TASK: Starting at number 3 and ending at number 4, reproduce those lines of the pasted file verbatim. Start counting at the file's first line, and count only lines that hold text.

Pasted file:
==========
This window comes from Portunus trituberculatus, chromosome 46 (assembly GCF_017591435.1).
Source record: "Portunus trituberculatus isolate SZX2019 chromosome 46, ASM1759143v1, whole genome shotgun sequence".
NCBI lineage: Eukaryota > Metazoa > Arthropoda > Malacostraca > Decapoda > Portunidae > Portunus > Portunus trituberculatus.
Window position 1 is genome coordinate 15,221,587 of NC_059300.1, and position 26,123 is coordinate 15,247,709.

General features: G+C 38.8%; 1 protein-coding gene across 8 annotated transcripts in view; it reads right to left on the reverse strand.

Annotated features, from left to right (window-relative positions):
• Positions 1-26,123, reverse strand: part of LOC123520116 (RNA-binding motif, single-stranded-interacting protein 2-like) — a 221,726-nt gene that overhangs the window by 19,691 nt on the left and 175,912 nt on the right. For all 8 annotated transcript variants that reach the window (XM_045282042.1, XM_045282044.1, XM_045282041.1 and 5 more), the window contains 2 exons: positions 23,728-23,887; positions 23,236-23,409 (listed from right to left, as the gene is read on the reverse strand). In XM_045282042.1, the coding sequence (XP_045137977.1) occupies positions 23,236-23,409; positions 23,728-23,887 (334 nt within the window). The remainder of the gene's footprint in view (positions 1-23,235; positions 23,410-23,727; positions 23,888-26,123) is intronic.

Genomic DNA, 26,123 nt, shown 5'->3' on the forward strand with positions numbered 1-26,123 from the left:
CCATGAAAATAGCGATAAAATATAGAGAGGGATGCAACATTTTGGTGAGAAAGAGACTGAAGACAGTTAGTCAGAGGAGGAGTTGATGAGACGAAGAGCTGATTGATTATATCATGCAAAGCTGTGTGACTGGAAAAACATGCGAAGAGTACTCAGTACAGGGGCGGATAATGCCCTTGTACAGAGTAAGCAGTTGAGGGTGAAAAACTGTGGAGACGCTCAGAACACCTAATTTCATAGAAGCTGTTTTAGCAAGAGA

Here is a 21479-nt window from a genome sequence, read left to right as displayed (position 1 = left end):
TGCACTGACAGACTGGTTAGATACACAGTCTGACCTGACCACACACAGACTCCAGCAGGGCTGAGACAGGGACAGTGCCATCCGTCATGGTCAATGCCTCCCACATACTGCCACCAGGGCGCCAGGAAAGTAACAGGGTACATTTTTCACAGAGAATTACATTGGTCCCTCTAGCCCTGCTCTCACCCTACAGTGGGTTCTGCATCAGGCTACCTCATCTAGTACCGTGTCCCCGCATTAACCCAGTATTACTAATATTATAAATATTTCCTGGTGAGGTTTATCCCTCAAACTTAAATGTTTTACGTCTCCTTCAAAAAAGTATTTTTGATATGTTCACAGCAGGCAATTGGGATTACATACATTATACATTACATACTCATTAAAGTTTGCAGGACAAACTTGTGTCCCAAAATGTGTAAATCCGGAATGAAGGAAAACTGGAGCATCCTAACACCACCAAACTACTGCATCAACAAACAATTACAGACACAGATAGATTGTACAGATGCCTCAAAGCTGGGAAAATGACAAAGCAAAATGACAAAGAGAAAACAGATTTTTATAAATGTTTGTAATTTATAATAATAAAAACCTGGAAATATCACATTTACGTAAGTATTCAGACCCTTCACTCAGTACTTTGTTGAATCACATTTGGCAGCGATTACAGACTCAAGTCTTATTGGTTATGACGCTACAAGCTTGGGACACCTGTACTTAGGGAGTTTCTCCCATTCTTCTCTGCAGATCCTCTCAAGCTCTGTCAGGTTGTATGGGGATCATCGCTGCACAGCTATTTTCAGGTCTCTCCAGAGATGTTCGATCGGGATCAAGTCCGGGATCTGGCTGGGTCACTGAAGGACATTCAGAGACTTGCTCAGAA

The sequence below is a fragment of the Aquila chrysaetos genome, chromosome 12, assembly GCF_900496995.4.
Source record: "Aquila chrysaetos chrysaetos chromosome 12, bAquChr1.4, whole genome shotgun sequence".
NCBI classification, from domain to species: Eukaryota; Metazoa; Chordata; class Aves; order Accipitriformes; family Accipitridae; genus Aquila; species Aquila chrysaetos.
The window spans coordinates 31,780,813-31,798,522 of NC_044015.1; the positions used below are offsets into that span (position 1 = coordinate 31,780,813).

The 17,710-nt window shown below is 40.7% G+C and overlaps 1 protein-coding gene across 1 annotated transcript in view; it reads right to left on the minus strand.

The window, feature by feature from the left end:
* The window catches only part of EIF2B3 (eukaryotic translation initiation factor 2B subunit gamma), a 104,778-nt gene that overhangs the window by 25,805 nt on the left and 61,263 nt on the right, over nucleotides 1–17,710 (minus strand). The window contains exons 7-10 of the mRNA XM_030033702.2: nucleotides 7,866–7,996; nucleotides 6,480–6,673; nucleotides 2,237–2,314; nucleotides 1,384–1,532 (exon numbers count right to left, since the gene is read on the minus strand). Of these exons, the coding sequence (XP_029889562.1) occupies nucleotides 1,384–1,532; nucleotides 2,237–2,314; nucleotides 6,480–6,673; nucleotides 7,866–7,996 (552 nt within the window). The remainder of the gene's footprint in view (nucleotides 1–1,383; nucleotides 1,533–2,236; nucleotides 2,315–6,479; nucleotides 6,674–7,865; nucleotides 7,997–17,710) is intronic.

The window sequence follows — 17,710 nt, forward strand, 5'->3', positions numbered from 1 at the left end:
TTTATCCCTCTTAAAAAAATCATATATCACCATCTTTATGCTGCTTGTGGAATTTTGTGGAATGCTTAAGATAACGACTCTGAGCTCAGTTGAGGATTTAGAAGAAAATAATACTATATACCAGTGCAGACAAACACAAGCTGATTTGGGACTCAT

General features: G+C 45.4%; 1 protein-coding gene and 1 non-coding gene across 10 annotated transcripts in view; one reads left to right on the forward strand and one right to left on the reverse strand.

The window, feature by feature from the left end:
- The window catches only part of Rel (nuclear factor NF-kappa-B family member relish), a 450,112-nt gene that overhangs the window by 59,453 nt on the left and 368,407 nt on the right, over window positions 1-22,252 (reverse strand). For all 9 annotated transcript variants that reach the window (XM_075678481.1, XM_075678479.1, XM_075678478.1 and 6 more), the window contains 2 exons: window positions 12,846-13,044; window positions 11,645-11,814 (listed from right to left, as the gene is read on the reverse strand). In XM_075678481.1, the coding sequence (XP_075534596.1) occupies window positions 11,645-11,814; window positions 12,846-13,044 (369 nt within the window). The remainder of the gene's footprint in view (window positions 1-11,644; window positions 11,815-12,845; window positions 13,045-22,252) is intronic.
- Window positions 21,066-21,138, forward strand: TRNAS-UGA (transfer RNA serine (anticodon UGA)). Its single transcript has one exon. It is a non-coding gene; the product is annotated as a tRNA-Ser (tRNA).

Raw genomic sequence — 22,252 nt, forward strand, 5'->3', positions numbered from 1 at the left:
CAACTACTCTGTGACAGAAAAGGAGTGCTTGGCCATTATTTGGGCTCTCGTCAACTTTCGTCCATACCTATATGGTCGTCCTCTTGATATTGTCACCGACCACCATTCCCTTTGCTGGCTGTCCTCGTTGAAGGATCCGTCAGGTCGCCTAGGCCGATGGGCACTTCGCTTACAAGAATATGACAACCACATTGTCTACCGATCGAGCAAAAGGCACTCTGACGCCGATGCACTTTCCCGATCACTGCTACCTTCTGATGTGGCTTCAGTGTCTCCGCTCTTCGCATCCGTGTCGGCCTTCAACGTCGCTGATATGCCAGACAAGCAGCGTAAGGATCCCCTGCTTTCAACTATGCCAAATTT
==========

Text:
NCBI lineage: Eukaryota > Metazoa > Arthropoda > Malacostraca > Decapoda > Portunidae > Portunus > Portunus trituberculatus.
Window position 1 is genome coordinate 15,221,587 of NC_059300.1, and position 26,123 is coordinate 15,247,709.